UMC split may lead to 20% drop in denomination-wide giving to ministries

Members of the Fellowship of United Methodists in Music and Worship Arts attend worship at First United Methodist Church of Palo Alto, Calif. A UMNS photo by Deborah White

The exit of congregations from the United Methodist Church will cost 20% of local churches’ net expenditures and force changes in how they contribute to the denomination’s global ministries, say UMC budget officials.

The board of the General Council on Finance and Administration heard the bad news at its meeting before the Thanksgiving holiday. Council personnel calculated the figure based on surveys returned from 47 UMC conferences nationwide.

“This is a plan that in a year of uncertainty is meant to be conservative because we don’t know what is going to happen,” Council CFO Rick King told the panel, according to United Methodist News.

Historically, the UMC has an apportionment, or assessed donation, from each of the 54 U.S. conferences to go toward denomination-wide ministries. The amount for each has been based on spending by the conference’s local churches, costs those congregations pay, how strong the conference is economically, and a base percentage that the worldwide General Conference approves.

With a split over same-sex marriage and allowing non-celibate LGBT clergy likely to be approved at the next General Conference in 2021 — postponed from earlier this year due to COVID-19 concerns — the finance agency has recommended dropping the economic strength factor. King said in 2018 that U.S. conference treasurers view the multiplier as “not transparent.”

At the same time, the GCFA has planned to lower the base percentage to bolster local churches, which have been losing members and income as well as seeing fewer profess the faith and a drop in worship attendance. The cut would put apportionments at 2.7% of local church spending by conference.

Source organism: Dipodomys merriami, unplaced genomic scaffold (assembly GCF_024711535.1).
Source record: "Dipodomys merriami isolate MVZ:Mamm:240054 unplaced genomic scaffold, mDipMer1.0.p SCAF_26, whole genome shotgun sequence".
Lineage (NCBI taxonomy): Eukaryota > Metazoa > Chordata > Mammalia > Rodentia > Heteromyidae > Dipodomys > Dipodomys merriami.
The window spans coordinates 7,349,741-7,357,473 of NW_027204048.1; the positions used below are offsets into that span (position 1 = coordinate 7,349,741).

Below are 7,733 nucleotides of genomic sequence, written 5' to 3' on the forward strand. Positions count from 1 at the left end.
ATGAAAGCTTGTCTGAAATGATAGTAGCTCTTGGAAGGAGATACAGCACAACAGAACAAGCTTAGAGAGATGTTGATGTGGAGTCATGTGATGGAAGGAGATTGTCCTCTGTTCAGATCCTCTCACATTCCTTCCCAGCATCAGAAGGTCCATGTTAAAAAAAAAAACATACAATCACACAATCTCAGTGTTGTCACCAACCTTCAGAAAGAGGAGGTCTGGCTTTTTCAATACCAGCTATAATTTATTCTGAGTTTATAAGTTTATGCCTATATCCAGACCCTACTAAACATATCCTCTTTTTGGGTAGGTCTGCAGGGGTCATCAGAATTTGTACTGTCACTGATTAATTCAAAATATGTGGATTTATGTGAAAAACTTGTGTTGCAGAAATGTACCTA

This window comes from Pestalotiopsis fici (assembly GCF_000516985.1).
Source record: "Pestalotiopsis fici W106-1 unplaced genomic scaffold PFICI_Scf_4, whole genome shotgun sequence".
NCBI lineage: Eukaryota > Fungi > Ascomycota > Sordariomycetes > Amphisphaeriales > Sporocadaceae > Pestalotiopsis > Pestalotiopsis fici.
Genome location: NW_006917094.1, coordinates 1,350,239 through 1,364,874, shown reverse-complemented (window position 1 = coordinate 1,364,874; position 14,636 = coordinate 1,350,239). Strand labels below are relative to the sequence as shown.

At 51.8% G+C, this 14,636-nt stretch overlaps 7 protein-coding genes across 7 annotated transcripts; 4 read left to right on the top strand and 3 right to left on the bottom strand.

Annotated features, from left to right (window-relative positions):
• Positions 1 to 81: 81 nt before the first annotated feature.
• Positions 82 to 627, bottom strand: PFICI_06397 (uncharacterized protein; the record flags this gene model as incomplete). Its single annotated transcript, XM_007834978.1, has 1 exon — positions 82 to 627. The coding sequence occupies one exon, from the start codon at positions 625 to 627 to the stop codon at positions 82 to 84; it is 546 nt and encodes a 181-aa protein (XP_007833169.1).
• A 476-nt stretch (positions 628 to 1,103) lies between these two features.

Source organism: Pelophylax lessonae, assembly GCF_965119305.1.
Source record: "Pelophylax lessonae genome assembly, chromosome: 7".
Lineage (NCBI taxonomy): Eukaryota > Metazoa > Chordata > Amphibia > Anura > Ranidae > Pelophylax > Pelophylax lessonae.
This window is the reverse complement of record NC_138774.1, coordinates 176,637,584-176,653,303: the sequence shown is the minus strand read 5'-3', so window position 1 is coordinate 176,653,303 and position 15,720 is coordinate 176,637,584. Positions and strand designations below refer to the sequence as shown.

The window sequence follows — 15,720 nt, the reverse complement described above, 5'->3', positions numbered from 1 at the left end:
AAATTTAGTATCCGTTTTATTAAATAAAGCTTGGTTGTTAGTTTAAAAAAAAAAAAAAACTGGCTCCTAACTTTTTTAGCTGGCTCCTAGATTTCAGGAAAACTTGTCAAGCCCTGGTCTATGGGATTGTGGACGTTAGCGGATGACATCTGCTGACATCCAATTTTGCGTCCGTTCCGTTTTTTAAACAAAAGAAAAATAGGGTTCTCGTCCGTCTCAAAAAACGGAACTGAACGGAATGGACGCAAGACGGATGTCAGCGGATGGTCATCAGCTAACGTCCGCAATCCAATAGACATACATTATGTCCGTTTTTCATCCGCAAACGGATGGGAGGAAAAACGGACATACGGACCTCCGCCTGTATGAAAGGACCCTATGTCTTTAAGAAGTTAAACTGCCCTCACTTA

Pre-COVID-19, nationally, the UMC’s giving per member was increasing slightly. However, apportionment giving this year was down nearly $12 million through October. That pace would mean payment of only about 70% of the $151 million in apportionments budgeted for 2020, worse than during the 2008-2010 recession. In comparison, 85% of apportionments were paid in 2019.

The 2021 budget figures just 50% of apportionments will come in based on giving so far this year and the departure of theologically traditional congregations. The denomination is using reserve funds and cutting personnel to try to erase the red ink.

Before the talk of splitting and the pandemic, the UMC was on track to shrink global ministries 17% in the next four years. That percentage is expected to increase substantially with fewer congregations to tap for apportionments and fulfillment of them dropping to nearly half.

The Rev. Steve Court, a GCFA board member from the East Ohio Conference, informed the panel that the largest line-item is for salaries, so “significant” layoffs will be taking place.

The UMC Council of Bishops is not planning on holding elections to replace the 14 prelates retiring or changing roles in the coming year, and the addition of five bishops in Africa is on hold. The council has dipped into the Episcopal Fund for $2 million to $3 million annually since 2017 and would run out of funds within four years at that pace.

“We support the grassroots movements to not elect bishops until the next quadrennium,” Bishops Council head Cynthia Fierro Harvey of Louisiana told United Methodist News. Her fellows want no elections of new bishops through 2024, but General Conference next year would have to ratify the move. Bishoprics might merge and retired prelates put into open positions as interim leaders to save money.

The GCFA board approved a 2021 Episcopal Fund budget keeping the current 66 bishops’ salaries and housing and office allowances the same as this year. It assumes 65% of apportionments will be paid.

The 2021 General Conference will decide on a plan for reorganizing the United Methodist Church, with the Protocol of Reconciliation & Grace Through Separation being the most popular option at this point. It would allow biblically faithful congregations to leave the UMC with their property intact plus give them a share of $25 million. Another $2 million would be reserved for other denominations forming from the UMC. Finally, $39 million would go toward ministries to people of color and Africa University.

UMC budget officials did not return The Christian Post’s calls seeking comment for this article.

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